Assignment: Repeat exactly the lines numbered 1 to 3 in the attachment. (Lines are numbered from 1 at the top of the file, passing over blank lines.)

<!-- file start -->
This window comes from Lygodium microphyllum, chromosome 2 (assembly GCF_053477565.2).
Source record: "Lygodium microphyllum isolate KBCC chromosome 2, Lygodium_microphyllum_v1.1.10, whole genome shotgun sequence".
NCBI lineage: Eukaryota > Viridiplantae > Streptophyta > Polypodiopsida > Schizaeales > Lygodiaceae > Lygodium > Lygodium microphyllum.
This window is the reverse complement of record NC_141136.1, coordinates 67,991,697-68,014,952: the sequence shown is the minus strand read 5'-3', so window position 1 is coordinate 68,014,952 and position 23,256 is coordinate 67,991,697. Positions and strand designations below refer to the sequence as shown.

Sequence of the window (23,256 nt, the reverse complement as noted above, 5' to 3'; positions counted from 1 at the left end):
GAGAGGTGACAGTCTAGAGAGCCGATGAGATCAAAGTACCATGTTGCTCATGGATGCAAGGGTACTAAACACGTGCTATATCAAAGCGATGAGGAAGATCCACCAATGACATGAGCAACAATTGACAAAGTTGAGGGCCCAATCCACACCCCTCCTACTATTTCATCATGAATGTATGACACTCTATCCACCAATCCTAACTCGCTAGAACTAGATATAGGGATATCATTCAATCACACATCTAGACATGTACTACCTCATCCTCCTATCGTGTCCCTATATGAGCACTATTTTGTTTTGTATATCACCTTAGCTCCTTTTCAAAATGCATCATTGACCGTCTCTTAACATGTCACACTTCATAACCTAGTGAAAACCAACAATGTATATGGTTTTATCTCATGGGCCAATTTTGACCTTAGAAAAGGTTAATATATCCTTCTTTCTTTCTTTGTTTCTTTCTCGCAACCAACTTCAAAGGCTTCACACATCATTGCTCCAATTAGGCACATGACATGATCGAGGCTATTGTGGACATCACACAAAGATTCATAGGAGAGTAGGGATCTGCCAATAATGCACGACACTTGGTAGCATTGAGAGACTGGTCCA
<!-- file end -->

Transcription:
This window comes from Lygodium microphyllum, chromosome 2 (assembly GCF_053477565.2).
Source record: "Lygodium microphyllum isolate KBCC chromosome 2, Lygodium_microphyllum_v1.1.10, whole genome shotgun sequence".
NCBI lineage: Eukaryota > Viridiplantae > Streptophyta > Polypodiopsida > Schizaeales > Lygodiaceae > Lygodium > Lygodium microphyllum.